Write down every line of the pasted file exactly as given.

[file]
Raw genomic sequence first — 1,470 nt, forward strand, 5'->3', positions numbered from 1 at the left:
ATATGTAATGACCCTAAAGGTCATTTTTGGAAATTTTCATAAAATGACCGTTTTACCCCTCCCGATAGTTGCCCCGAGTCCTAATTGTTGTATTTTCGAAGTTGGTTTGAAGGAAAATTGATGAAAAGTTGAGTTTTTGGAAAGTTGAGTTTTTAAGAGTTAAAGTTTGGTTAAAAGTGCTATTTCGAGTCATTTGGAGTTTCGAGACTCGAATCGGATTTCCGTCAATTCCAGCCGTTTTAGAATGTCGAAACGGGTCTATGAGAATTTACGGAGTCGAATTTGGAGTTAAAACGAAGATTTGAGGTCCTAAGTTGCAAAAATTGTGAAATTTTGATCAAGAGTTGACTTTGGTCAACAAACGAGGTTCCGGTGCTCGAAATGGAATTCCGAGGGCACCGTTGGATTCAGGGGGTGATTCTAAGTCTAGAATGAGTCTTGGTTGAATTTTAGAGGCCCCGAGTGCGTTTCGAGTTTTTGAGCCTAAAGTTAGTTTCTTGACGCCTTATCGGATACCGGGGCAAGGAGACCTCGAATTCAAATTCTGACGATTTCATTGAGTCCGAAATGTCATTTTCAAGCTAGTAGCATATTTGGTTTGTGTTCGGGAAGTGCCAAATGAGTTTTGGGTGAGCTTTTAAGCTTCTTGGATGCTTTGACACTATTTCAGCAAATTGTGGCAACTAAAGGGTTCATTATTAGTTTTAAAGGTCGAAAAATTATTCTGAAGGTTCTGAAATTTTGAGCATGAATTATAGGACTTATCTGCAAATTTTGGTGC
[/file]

Raw genomic sequence first — 1,470 nt, forward strand, 5'->3', positions numbered from 1 at the left:
ATATGTAATGACCCTAAAGGTCATTTTTGGAAATTTTCATAAAATGACCGTTTTACCCCTCCCGATAGTTGCCCCGAGTCCTAATTGTTGTATTTTCGAAGTTGGTTTGAAGGAAAATTGATGAAAAGTTGAGTTTTTGGAAAGTTGAGTTTTTAAGAGTTAAAGTTTGGTTAAAAGTGCTATTTCGAGTCATTTGGAGTTTCGAGACTCGAATCGGATTTCCGTCAATTCCAGCCGTTTTAGAATGTCGAAACGGGTCTATGAGAATTTACGGAGTCGAATTTGGAGTTAAAACGAAGATTTGAGGTCCTAAGTTGCAAAAATTGTGAAATTTTGATCAAGAGTTGACTTTGGTCAACAAACGAGGTTCCGGTGCTCGAAATGGAATTCCGAGGGCACCGTTGGATTCAGGGGGTGATTCTAAGTCTAGAATGAGTCTTGGTTGAATTTTAGAGGCCCCGAGTGCGTTTCGAGTTTTTGAGCCTAAAGTTAGTTTCTTGACGCCTTATCGGATACCGGGGCAAGGAGACCTCGAATTCAAATTCTGACGATTTCATTGAGTCCGAAATGTCATTTTCAAGCTAGTAGCATATTTGGTTTGTGTTCGGGAAGTGCCAAATGAGTTTTGGGTGAGCTTTTAAGCTTCTTGGATGCTTTGACACTATTTCAGCAAATTGTGGCAACTAAAGGGTTCATTATTAGTTTTAAAGGTCGAAAAATTATTCTGAAGGTTCTGAAATTTTGAGCATGAATTATAGGACTTATCTGCAAATTTTGGTGC